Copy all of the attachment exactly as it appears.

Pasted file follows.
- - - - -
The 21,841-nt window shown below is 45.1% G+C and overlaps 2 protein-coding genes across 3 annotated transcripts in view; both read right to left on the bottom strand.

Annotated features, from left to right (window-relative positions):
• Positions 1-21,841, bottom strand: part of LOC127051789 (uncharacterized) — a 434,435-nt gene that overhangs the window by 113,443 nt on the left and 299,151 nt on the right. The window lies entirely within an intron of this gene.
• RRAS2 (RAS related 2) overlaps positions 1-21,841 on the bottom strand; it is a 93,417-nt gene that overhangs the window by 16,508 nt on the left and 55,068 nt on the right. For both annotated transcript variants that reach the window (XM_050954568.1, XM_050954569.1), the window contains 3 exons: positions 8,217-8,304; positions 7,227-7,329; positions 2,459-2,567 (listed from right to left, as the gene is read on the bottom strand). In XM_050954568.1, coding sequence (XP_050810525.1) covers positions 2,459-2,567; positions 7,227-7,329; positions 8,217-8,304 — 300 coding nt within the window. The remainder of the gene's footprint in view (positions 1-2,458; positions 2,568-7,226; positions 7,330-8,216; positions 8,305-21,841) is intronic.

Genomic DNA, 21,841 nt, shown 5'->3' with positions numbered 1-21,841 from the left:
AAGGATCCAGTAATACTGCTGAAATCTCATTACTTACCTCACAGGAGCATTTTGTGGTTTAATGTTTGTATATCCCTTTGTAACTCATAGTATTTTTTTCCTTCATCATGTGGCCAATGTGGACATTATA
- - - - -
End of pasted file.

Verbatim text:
The 21,841-nt window shown below is 45.1% G+C and overlaps 2 protein-coding genes across 3 annotated transcripts in view; both read right to left on the bottom strand.

Annotated features, from left to right (window-relative positions):
• Positions 1-21,841, bottom strand: part of LOC127051789 (uncharacterized) — a 434,435-nt gene that overhangs the window by 113,443 nt on the left and 299,151 nt on the right. The window lies entirely within an intron of this gene.
• RRAS2 (RAS related 2) overlaps positions 1-21,841 on the bottom strand; it is a 93,417-nt gene that overhangs the window by 16,508 nt on the left and 55,068 nt on the right. For both annotated transcript variants that reach the window (XM_050954568.1, XM_050954569.1), the window contains 3 exons: positions 8,217-8,304; positions 7,227-7,329; positions 2,459-2,567 (listed from right to left, as the gene is read on the bottom strand). In XM_050954568.1, coding sequence (XP_050810525.1) covers positions 2,459-2,567; positions 7,227-7,329; positions 8,217-8,304 — 300 coding nt within the window. The remainder of the gene's footprint in view (positions 1-2,458; positions 2,568-7,226; positions 7,330-8,216; positions 8,305-21,841) is intronic.

Genomic DNA, 21,841 nt, shown 5'->3' with positions numbered 1-21,841 from the left:
AAGGATCCAGTAATACTGCTGAAATCTCATTACTTACCTCACAGGAGCATTTTGTGGTTTAATGTTTGTATATCCCTTTGTAACTCATAGTATTTTTTTCCTTCATCATGTGGCCAATGTGGACATTATA